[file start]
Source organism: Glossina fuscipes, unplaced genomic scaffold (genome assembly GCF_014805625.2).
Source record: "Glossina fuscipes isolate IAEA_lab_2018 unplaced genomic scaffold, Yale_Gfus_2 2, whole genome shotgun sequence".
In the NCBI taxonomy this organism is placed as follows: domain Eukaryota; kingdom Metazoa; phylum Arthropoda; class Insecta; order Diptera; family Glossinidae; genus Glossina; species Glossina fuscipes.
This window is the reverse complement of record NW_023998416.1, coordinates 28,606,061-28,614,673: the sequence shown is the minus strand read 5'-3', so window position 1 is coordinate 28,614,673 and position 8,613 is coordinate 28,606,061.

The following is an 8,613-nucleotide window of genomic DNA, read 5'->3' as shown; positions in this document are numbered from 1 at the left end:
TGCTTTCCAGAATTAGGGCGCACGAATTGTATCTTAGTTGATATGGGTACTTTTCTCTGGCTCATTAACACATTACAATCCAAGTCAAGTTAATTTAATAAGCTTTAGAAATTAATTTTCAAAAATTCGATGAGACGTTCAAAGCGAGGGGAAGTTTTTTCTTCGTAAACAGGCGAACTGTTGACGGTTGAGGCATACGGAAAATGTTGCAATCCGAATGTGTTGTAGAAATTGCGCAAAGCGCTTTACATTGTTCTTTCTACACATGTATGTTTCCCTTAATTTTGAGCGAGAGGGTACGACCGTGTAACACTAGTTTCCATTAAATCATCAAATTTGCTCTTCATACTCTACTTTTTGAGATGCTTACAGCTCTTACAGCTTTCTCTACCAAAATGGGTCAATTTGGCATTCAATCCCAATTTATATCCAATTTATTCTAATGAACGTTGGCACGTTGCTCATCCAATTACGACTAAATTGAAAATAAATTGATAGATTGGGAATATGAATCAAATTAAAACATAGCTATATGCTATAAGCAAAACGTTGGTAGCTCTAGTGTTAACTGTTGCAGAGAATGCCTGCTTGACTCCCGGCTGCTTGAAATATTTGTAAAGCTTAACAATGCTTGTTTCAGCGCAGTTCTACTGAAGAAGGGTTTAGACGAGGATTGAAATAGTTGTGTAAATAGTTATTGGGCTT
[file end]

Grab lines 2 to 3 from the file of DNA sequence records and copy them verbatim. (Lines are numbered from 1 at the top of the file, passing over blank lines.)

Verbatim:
Source record: "Glossina fuscipes isolate IAEA_lab_2018 unplaced genomic scaffold, Yale_Gfus_2 2, whole genome shotgun sequence".
In the NCBI taxonomy this organism is placed as follows: domain Eukaryota; kingdom Metazoa; phylum Arthropoda; class Insecta; order Diptera; family Glossinidae; genus Glossina; species Glossina fuscipes.